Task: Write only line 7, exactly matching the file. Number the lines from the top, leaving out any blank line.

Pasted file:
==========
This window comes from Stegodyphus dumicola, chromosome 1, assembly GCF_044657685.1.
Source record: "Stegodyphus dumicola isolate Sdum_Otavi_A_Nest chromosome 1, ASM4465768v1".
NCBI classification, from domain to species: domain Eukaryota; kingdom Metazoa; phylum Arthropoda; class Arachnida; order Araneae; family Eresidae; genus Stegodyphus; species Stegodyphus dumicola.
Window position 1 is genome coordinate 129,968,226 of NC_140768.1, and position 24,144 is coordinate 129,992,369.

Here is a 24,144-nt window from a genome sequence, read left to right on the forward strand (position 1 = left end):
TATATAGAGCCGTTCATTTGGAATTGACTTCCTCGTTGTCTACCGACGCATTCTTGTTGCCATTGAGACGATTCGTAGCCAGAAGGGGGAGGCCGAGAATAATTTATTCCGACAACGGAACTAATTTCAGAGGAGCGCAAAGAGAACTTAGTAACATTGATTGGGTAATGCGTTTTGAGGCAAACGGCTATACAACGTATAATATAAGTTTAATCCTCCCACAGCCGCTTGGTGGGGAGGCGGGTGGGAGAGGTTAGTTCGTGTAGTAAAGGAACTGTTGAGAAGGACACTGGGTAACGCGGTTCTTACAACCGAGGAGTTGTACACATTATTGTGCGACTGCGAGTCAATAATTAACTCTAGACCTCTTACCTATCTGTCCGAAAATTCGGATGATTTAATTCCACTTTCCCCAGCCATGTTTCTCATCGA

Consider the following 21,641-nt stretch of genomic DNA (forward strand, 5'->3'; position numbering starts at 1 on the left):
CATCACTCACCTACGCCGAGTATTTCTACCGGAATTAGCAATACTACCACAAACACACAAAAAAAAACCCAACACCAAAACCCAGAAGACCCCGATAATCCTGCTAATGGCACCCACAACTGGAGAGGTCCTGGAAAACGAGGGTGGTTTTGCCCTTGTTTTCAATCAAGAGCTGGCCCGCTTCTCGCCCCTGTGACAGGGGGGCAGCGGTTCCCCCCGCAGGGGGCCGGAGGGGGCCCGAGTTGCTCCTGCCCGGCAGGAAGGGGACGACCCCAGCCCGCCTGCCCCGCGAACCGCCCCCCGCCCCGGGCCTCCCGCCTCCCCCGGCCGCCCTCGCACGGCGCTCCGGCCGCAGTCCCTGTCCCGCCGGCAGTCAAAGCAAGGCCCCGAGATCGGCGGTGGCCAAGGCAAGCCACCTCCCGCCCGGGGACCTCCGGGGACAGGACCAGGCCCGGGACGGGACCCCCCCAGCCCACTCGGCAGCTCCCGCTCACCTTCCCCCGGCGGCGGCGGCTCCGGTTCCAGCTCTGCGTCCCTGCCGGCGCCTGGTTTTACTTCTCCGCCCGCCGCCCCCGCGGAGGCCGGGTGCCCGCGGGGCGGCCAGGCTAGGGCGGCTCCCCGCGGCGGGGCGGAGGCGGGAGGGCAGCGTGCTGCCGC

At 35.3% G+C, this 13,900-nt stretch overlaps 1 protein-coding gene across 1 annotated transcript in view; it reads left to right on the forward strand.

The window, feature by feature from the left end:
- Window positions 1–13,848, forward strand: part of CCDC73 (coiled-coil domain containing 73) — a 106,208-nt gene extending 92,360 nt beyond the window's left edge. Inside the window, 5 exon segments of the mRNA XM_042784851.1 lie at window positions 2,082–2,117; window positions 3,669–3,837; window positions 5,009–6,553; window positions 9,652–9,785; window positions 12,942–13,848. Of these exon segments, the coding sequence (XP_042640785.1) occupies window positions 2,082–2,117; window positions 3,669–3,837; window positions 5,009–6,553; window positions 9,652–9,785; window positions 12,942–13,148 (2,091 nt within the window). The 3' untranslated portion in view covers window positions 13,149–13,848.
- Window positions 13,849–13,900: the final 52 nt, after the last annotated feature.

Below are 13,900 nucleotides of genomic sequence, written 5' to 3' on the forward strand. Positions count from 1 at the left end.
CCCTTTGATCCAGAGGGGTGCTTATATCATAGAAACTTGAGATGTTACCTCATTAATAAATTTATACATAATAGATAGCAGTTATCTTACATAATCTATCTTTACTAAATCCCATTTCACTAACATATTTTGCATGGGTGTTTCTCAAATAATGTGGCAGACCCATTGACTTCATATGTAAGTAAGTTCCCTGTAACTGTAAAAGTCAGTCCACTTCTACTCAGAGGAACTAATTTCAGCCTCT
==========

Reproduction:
Consider the following 21,641-nt stretch of genomic DNA (forward strand, 5'->3'; position numbering starts at 1 on the left):